Losant powers a custom web dashboard with a mix of graphs and other widgets. The layout, size, and data details are highly configurable, and a single widget can do more than simply displaying the latest sensor reading. For example, it can display the average, min, or max reading from a sensor over a window of time, or compute an aggregate value from several sensors.

My dashboard shows live data from the four nodes, as well as temperature, dewpoint, and atmospheric pressure graphs for the past 24 hours and past 7 days. I learned that downstairs is reliably cooler than upstairs, and that opening those windows really does create a cooling breeze. I found that a person entering a closed room for a few minutes can substantially raise its humidity (all that exhaling). My furnace has a cycle time of 20 minutes, visible in the ripple of the 24 hour temperature graph shown above. The kitchen temperature often shoots up around 4 PM when the afternoon sun comes in the windows. Outdoor low temperature was 51.9 F, reached at 7:15 AM this morning. Saturday’s outdoor low was 41.7 F at 5:40 AM. Lots of interesting stuff.

Amazon Alexa Integration

One of the most interesting features of Losant is its webhook integration. In addition to logging and displaying data, it can also interact with 3rd-party web services. A data update from a sensor node can trigger some related web request, or a web request to Losant’s servers can retrieve stored data, or even trigger a command to the sensors. There are some powerful options, and it’s all configured through a visual programming interface that Losant calls a workflow.

Using this tutorial, I created an Amazon Alexa skill for querying my weather logging nodes. The setup was a bit complex, but the tutorial does a good job of explaining the skill configuration that’s required in the Amazon developer admin interface, and the Losant workflow design. Within an afternoon of fiddling it was all working great. I can ask for the temperature or dewpoint of a specific weather node, using generic language like “temperature” or “how warm is it”. I can also make a general inquiry and have Alexa prompt me for necessary details:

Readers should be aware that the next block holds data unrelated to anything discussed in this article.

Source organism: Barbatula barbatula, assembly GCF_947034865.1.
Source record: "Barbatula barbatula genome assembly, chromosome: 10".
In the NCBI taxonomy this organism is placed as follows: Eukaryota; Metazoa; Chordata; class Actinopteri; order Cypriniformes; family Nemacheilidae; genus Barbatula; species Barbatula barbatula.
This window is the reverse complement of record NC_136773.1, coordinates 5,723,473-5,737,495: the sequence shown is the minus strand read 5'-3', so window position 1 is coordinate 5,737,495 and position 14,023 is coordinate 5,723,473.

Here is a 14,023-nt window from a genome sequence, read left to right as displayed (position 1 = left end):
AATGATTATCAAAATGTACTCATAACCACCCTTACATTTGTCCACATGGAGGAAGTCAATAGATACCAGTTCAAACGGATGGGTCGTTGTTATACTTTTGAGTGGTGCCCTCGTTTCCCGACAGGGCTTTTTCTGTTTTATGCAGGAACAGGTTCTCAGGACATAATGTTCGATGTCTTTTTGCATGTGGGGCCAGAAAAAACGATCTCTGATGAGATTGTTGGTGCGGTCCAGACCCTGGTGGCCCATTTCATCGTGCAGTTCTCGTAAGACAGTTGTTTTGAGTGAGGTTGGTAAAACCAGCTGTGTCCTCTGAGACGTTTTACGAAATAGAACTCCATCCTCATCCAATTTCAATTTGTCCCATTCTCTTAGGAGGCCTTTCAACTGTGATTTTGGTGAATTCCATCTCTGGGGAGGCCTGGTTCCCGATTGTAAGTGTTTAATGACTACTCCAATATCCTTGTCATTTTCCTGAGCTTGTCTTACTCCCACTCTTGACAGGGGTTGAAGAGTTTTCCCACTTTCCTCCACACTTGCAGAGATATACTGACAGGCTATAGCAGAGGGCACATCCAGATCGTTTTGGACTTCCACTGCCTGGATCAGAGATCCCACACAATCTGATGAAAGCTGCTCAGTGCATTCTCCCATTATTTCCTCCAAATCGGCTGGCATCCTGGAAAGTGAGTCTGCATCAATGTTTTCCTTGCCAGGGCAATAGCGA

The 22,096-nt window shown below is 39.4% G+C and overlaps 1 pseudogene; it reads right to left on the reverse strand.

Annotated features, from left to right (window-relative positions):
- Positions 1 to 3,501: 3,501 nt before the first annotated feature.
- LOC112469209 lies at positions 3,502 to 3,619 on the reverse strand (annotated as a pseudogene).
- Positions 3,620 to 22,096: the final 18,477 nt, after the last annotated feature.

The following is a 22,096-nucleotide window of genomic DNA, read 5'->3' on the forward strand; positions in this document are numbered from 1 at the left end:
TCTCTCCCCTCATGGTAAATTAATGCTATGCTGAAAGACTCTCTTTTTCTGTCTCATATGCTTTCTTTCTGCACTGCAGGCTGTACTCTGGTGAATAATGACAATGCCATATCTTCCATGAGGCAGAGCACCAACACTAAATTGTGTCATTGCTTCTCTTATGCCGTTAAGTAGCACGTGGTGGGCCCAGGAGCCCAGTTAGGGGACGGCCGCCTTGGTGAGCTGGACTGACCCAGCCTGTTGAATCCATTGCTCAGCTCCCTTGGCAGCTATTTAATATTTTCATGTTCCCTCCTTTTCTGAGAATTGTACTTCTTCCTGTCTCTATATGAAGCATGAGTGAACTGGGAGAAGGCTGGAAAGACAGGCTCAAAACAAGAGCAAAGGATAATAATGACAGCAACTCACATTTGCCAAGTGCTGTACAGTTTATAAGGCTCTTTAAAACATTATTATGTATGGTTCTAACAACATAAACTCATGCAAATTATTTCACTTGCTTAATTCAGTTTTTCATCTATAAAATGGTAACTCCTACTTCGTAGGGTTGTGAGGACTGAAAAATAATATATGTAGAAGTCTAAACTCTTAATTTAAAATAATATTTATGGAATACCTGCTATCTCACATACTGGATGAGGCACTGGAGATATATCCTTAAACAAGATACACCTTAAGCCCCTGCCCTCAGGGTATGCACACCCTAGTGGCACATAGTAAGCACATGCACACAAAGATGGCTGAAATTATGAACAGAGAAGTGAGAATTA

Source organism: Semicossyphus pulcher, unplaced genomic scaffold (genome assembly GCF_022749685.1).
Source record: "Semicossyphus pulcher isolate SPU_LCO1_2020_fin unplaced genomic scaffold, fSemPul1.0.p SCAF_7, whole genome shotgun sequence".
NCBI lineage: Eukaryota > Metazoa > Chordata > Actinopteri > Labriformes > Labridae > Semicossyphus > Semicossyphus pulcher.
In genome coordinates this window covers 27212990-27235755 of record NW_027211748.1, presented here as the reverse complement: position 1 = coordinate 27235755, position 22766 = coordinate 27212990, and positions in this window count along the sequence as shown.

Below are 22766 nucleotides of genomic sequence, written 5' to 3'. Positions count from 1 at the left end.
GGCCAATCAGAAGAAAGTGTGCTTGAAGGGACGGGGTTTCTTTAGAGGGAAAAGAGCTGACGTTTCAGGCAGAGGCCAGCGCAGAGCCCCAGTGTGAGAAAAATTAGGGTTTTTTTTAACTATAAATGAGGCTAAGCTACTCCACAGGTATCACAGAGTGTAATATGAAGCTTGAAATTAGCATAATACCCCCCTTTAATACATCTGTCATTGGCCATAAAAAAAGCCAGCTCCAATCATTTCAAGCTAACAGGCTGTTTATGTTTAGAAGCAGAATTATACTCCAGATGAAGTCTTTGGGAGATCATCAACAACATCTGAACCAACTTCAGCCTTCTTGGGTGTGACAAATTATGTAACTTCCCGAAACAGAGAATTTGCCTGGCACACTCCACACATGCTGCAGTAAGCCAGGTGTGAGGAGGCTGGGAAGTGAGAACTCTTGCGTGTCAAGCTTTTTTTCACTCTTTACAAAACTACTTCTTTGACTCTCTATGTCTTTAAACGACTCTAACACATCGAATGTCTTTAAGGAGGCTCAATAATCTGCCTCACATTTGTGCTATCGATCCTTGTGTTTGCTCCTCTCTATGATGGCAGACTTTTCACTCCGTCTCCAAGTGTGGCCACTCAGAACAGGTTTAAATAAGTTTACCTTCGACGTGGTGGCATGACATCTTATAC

“Alexa, ask the house how hot it is.”
“Which station? You can say kitchen, study, downstairs, or outside.”
“Outside”
“The current outside temperature is 63.1 degrees.”

Most of the interesting configuration work is done in the Amazon admin interface. This is where the various “intents” are defined (specific actions or requests that can be made by the user), and the vocabulary words related to each intent. It’s also where the Alexa skill is given a name, which in my example is “the house”. By beginning a request with “ask the house”, Amazon knows to process the rest of the sentence through my skill template instead of its built-in response templates. Once it determines what I’m asking for, Amazon’s server makes a web request to Losant. The Losant server looks up the desired data and returns it to Amazon, who sends it back to my Echo to be articulated as a spoken reply. Asking for the dewpoint in the kitchen may be pointless, but feels almost like conversing with the Star Trek computer. The future is here!

Read 4 comments and join the conversation 

4 Comments so far

  1. Dillon Nichols November 21st, 2017 2:53 pm

    I like this a lot. I’ve wanted to do something similar for a while And I think the tripler and shields are the pieces I was missing. The $10 price point per station is really what I wanted to hit. I think I may duplicate this project exactly.

  2. kbob November 22nd, 2017 7:38 am

    Ask Google about Stevenson screens. They are outdoor sensor enclosures that give good airflow and good shielding from insolation and rain. They are available from many sources, including your own 3D printer.

  3. Jared December 5th, 2017 8:40 pm

    For the outdoor node, try a reflective sheet over and a distance away from some other sheet, leaving space for air to freely flow between both, as well as the sensor. A fan will improve things further.

    If you really don\’t care about kitchen dewpoint, you can use \”dry bulb\” temperature, dewpoint, and windspeed to get wind chill and heat index.

  4. seth December 11th, 2017 7:28 pm

    great project! How would you go about making one of these more water tight. Leaving the sensor outdoors, eventually you will get dew or frost on it. How will the electronics behave? Also, how will they behave at temperatures around -40C?